While there can be aspects of a dental visit that are relatively uncomfortable, the risk of a true injury is extremely rare. Research estimates that the risk of death during a dental procedure is about one in ten million!

Why is it Necessary to Cure or Treat Dental Anxiety?

The biggest problem with dental anxiety is that it often causes people to avoid essential dental care. This can become a vicious cycle in which avoiding the dentist increases anxiety, and increasing anxiety leads to greater avoidance of necessary care. The longer someone goes without dental care, the worse his or her oral health will become. The worsening state of dental diseases only increases dental fears and anxieties because of the knowledge that worsening disease requires more extensive treatment, thus heightening dental anxiety even further.

In addition to worsening dental disease, avoidance of the dentist makes you more unfamiliar with the sights, sounds, and other sensations of a dental visit, leading to an ever-worsening fear of the unknown. The longer you stay away, the more scary any dental procedure seems in your mind, and the more difficult it becomes to return to the dentist again.

We do not mean to imply that someone with severe dental phobia should simply power through and force themselves into receiving dental care. We understand the truly uncontrollable nature of some anxieties. If a patient is faced with a severe phobia, we advise you to seek professional help through therapy or medication so you can safely undergo necessary dental care.

Is There a Cure or Treatment for Dental Anxiety?

There are many treatments for dental anxiety, and there are many compassionate dentists who will work with you to help you overcome your fears and receive the essential oral health care you need. Because dental anxiety ranges widely in its causes, manifestations, and severity, the treatments also range widely. These can be as simple as meditation or prayer, or as detailed as single-step dental treatments utilizing sedative medications.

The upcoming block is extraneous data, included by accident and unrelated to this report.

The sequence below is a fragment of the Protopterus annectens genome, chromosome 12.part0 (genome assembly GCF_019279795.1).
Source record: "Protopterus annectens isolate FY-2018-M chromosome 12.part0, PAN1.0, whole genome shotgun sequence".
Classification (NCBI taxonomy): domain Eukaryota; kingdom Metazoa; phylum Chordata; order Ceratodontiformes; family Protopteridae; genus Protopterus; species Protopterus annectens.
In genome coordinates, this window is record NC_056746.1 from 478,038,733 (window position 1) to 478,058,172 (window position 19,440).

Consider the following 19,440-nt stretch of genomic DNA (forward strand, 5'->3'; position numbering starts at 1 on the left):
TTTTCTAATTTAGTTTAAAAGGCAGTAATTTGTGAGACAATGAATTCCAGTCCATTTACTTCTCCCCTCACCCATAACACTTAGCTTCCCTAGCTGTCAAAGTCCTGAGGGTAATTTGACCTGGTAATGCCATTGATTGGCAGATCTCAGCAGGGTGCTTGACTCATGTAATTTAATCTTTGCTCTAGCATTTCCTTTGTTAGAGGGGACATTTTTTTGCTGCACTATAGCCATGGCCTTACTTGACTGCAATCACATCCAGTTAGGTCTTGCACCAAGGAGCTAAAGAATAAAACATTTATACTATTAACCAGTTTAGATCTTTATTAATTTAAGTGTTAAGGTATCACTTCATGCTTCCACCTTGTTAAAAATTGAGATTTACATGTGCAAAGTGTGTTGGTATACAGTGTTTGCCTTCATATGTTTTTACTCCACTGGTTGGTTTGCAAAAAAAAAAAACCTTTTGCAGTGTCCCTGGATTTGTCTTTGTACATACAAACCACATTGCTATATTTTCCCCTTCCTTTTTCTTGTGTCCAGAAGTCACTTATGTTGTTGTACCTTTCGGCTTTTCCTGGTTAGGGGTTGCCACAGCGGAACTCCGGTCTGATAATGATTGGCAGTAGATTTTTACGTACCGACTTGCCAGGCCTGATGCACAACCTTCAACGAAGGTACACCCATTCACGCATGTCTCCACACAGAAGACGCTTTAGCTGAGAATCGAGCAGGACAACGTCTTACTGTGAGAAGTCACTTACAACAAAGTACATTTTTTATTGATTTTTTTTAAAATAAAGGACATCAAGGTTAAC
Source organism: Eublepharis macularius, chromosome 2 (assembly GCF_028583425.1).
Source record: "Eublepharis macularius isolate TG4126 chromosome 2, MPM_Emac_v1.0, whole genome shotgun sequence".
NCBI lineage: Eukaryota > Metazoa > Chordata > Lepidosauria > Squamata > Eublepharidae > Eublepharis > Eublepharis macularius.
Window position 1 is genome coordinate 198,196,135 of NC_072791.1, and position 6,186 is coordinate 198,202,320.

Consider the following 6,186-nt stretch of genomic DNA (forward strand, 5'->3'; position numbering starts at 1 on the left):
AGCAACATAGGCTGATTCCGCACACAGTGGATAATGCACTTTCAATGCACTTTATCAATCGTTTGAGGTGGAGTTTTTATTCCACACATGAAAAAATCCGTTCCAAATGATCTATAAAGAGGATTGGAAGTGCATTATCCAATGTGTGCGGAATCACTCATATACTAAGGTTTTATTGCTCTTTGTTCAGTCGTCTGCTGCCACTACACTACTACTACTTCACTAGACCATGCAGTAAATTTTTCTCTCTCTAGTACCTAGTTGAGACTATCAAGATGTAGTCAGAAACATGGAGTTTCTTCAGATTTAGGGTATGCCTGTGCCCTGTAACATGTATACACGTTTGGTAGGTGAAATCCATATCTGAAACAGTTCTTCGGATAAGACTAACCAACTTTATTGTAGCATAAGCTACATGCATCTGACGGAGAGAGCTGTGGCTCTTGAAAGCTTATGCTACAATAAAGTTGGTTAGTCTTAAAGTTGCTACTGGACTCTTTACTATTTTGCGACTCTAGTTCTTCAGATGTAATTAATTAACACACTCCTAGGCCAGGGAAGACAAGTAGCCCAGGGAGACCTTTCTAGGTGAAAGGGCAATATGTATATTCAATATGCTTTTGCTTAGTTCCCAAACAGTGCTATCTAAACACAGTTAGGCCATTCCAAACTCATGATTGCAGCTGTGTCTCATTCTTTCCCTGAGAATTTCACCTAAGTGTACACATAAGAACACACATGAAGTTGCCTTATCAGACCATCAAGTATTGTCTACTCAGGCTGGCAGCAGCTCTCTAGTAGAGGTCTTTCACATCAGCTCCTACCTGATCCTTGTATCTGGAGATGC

However, the first and most important step in overcoming dental anxiety is to build a trusting relationship with a dentist. By communicating your fears to a compassionate dentist, they will be able to work with you to address and manage your specific concerns. Here are some suggestions to find a dental practice that can help ease your anxiety.

An Attentive Team

A large part of dental anxiety comes from a fear of not being in control. By understanding the various aspects of your dental treatment and trusting that your dental team will allow you to take breaks or ask questions throughout the visit, you can regain some sense of control. Tell your dentist your concerns, and they should respond with kindness and a desire to help. Don’t be shy about asking questions regarding your treatment until you understand the procedure. Communication plays a very important role in fighting dental anxiety.

A Practice with Modern Technology

If you have not sought dental care in many years, you will be happy to learn that improved technology has made many dental procedures less invasive and more comfortable for patients! From the initial check-in process, to impressions and digital imaging, dentistry has modernized to make appointments shorter, safer and more enjoyable for our patients. Ask your dental practice what new procedures they’ve implemented since your last visit.

Options for Comfort and Convenience

Many dentists offer amenities to help anxious patients relax, including headphones with music to listen to or shows to watch, blankets, and neck pillows. Some dentists can also provide those requiring more than just physical comfort with sedative options. Laughing gas is a mild anxiety-reducer that does not have any lingering effects, allowing you to drive yourself to and from your dental appointment. Deeper sedation is also available, so that you sleep through your entire visit and remember almost nothing!

Dental Anxiety: Your Next Steps

If dental anxiety has kept you from seeing a dentist in recent years, your next step is finding a dentist you trust. Building trust can take time, but you can expedite that relationship building in a few ways. Read online reviews to understand the experience of other patients in your community. Schedule an interview with the dentist so you can assess your own impression of his or her compassion and communication before they provide you treatment. And ask questions about how this dentist handles patients with dental anxiety.

Don’t be afraid to start small. When you’re ready, schedule a relatively short and non-invasive procedure first, then work your way toward the more extensive treatments you need. We want every patient to receive the dental care he or she needs to be healthy for life!